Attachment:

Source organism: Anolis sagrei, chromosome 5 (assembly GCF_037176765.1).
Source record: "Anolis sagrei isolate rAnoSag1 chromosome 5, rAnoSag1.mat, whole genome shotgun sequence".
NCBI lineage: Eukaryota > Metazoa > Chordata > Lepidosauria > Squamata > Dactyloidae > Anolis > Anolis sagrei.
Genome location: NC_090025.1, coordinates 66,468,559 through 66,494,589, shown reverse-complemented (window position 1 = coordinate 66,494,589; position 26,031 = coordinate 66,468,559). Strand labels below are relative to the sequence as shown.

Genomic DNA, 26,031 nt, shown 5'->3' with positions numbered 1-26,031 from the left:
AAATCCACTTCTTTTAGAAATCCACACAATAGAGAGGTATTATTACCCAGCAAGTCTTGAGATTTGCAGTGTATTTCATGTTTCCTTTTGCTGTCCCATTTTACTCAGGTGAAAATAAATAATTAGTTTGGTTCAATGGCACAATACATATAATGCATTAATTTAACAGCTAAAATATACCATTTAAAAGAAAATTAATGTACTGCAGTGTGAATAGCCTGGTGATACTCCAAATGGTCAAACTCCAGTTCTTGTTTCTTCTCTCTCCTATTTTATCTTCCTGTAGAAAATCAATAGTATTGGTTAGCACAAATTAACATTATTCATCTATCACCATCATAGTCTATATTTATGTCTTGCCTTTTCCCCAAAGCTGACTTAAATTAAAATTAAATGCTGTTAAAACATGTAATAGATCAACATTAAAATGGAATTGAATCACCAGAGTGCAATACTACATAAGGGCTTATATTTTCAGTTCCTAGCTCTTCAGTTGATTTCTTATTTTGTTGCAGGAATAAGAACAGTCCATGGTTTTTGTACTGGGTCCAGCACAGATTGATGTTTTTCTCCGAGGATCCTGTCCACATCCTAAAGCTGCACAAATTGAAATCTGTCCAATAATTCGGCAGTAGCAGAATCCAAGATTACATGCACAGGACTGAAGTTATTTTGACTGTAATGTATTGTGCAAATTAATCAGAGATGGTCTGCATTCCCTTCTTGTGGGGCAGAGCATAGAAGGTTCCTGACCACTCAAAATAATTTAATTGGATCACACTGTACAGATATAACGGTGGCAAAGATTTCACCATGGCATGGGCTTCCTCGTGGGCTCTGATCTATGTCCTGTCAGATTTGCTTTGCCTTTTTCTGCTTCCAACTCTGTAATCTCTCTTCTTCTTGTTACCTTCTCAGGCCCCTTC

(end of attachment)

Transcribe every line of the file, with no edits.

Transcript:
Source organism: Anolis sagrei, chromosome 5 (assembly GCF_037176765.1).
Source record: "Anolis sagrei isolate rAnoSag1 chromosome 5, rAnoSag1.mat, whole genome shotgun sequence".
NCBI lineage: Eukaryota > Metazoa > Chordata > Lepidosauria > Squamata > Dactyloidae > Anolis > Anolis sagrei.
Genome location: NC_090025.1, coordinates 66,468,559 through 66,494,589, shown reverse-complemented (window position 1 = coordinate 66,494,589; position 26,031 = coordinate 66,468,559). Strand labels below are relative to the sequence as shown.

Genomic DNA, 26,031 nt, shown 5'->3' with positions numbered 1-26,031 from the left:
AAATCCACTTCTTTTAGAAATCCACACAATAGAGAGGTATTATTACCCAGCAAGTCTTGAGATTTGCAGTGTATTTCATGTTTCCTTTTGCTGTCCCATTTTACTCAGGTGAAAATAAATAATTAGTTTGGTTCAATGGCACAATACATATAATGCATTAATTTAACAGCTAAAATATACCATTTAAAAGAAAATTAATGTACTGCAGTGTGAATAGCCTGGTGATACTCCAAATGGTCAAACTCCAGTTCTTGTTTCTTCTCTCTCCTATTTTATCTTCCTGTAGAAAATCAATAGTATTGGTTAGCACAAATTAACATTATTCATCTATCACCATCATAGTCTATATTTATGTCTTGCCTTTTCCCCAAAGCTGACTTAAATTAAAATTAAATGCTGTTAAAACATGTAATAGATCAACATTAAAATGGAATTGAATCACCAGAGTGCAATACTACATAAGGGCTTATATTTTCAGTTCCTAGCTCTTCAGTTGATTTCTTATTTTGTTGCAGGAATAAGAACAGTCCATGGTTTTTGTACTGGGTCCAGCACAGATTGATGTTTTTCTCCGAGGATCCTGTCCACATCCTAAAGCTGCACAAATTGAAATCTGTCCAATAATTCGGCAGTAGCAGAATCCAAGATTACATGCACAGGACTGAAGTTATTTTGACTGTAATGTATTGTGCAAATTAATCAGAGATGGTCTGCATTCCCTTCTTGTGGGGCAGAGCATAGAAGGTTCCTGACCACTCAAAATAATTTAATTGGATCACACTGTACAGATATAACGGTGGCAAAGATTTCACCATGGCATGGGCTTCCTCGTGGGCTCTGATCTATGTCCTGTCAGATTTGCTTTGCCTTTTTCTGCTTCCAACTCTGTAATCTCTCTTCTTCTTGTTACCTTCTCAGGCCCCTTC